Will Massage Help Me with My Pain?

Therapist performing massage on client's lower left leg on table

Helping people to feel better, to move more easily, and to lower their stress & anxiety is what Quiet Strength Massage Therapy is all about. And some of my clients say that they’ve been experiencing tension and soreness for years. So, is massage therapy a helpful option for mitigating your muscle & joint pain?

When a client gets up from the massage table and tells me that their headache is gone, or their shoulders are loosened up, or their back feels so much better than when they walked in – that’s the best news of the day!

What do we really know about pain?

Pain is one of those “you know it when you feel it” sensations. But it’s also a curious phenomenon, when you think about it.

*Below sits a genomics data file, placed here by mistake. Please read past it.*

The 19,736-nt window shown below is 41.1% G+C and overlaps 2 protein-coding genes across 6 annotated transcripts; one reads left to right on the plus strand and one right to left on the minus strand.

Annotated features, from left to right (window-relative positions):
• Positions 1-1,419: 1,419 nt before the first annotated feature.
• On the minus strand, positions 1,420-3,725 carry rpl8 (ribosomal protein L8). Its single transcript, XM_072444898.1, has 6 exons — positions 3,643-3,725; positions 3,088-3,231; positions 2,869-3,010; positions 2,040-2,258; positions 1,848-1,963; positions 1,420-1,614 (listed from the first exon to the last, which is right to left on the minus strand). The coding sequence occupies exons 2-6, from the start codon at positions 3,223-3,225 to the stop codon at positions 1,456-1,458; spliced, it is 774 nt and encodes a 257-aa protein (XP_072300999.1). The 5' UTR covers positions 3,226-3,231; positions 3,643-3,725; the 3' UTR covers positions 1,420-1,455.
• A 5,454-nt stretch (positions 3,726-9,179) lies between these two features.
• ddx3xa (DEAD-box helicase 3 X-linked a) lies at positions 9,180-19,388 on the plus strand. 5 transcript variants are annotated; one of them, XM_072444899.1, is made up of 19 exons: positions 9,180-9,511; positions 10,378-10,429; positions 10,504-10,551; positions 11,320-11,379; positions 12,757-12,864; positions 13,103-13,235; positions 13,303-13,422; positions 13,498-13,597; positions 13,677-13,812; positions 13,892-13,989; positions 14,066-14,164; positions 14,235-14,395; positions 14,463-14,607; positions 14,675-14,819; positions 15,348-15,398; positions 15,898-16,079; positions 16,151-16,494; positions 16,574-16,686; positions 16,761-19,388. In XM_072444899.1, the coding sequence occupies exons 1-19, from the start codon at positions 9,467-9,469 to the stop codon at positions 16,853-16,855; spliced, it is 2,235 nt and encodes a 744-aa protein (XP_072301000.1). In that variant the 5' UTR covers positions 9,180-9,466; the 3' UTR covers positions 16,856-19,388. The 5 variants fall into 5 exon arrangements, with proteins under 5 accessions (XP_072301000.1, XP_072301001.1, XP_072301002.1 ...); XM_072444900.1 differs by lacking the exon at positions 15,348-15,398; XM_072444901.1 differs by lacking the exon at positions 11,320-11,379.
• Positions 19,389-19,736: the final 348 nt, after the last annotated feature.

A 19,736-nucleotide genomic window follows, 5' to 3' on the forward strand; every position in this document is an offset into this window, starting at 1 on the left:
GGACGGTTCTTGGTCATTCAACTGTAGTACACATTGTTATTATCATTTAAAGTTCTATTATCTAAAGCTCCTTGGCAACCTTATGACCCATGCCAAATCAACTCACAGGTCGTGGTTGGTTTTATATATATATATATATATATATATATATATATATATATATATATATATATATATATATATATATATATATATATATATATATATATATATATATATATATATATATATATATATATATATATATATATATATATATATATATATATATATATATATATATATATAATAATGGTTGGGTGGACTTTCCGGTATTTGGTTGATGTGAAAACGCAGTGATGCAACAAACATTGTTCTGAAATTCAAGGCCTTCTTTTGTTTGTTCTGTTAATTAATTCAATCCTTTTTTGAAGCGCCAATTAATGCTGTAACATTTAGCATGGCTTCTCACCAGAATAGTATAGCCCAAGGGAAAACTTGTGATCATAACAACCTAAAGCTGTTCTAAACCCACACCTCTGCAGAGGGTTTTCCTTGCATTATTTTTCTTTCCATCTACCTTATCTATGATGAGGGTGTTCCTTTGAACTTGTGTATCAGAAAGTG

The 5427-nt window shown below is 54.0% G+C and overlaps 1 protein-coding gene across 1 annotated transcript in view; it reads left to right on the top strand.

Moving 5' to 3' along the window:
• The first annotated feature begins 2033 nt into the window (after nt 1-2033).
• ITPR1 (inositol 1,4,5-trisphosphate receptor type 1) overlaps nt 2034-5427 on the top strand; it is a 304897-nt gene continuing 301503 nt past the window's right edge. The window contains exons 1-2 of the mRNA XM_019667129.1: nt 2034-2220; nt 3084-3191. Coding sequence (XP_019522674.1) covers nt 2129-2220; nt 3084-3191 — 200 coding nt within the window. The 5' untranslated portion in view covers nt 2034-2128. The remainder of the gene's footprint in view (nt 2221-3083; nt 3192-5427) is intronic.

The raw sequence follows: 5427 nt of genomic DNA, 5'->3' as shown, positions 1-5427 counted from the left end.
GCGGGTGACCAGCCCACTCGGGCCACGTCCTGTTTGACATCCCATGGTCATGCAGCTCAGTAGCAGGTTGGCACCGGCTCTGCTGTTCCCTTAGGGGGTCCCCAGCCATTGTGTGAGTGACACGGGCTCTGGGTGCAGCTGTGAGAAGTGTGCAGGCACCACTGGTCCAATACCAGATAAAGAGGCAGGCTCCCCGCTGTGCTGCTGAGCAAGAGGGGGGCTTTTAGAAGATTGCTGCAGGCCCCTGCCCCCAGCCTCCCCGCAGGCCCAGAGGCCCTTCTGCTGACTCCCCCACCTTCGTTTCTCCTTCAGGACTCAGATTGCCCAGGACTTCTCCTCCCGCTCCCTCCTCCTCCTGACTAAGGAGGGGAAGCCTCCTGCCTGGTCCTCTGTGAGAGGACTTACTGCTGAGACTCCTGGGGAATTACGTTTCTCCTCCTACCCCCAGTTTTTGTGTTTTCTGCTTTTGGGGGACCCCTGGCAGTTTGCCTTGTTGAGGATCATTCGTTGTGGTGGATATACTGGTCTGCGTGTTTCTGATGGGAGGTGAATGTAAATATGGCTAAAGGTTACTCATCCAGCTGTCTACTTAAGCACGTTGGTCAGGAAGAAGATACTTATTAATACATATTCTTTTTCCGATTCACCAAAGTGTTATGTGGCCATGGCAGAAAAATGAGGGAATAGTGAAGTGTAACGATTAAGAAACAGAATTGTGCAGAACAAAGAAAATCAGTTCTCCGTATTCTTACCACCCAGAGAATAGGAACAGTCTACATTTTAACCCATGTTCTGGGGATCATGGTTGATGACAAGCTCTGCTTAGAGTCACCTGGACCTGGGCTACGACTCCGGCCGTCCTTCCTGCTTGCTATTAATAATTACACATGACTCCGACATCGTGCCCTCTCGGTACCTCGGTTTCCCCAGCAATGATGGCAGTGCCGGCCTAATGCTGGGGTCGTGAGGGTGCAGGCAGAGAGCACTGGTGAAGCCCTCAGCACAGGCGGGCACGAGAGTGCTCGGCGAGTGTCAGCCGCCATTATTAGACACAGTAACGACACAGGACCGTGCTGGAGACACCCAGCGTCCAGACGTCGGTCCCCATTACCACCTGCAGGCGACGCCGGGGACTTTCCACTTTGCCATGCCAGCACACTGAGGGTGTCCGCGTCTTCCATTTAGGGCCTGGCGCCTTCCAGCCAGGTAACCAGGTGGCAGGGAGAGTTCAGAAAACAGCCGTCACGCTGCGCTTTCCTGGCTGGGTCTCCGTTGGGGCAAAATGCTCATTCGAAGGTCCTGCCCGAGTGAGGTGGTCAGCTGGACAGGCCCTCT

A snowball is cold, and so it feels cold when you touch it. A block of concrete is rough, so it feels rough when you touch it. But a knife isn’t painful on its own. Neither is a pot of boiling water or the leg of a table. We handle these things safely all the time, and experience their mass and temperature and texture.

But pain is a sensation in the body – specifically, in our minds. So what is happening when we feel pain?

How does pain work?

There are three primary types of pain, and each of them works a slightly different way.

Nociceptive pain (tissue pain)

There are many different kinds of sense receptors in the body. Some are sensitive to heat or cold… some, to touch or pressure. Others, called free nerve endings, aren’t specialized for any one type of stimulus. When a significant stimulus triggers these nerve endings, they send a message through the spinal cord and up to the brain. The brain then decides (without conscious thought) whether this is something to ignore, or if damage has occurred. Then your brain returns a message to the affected part of your body.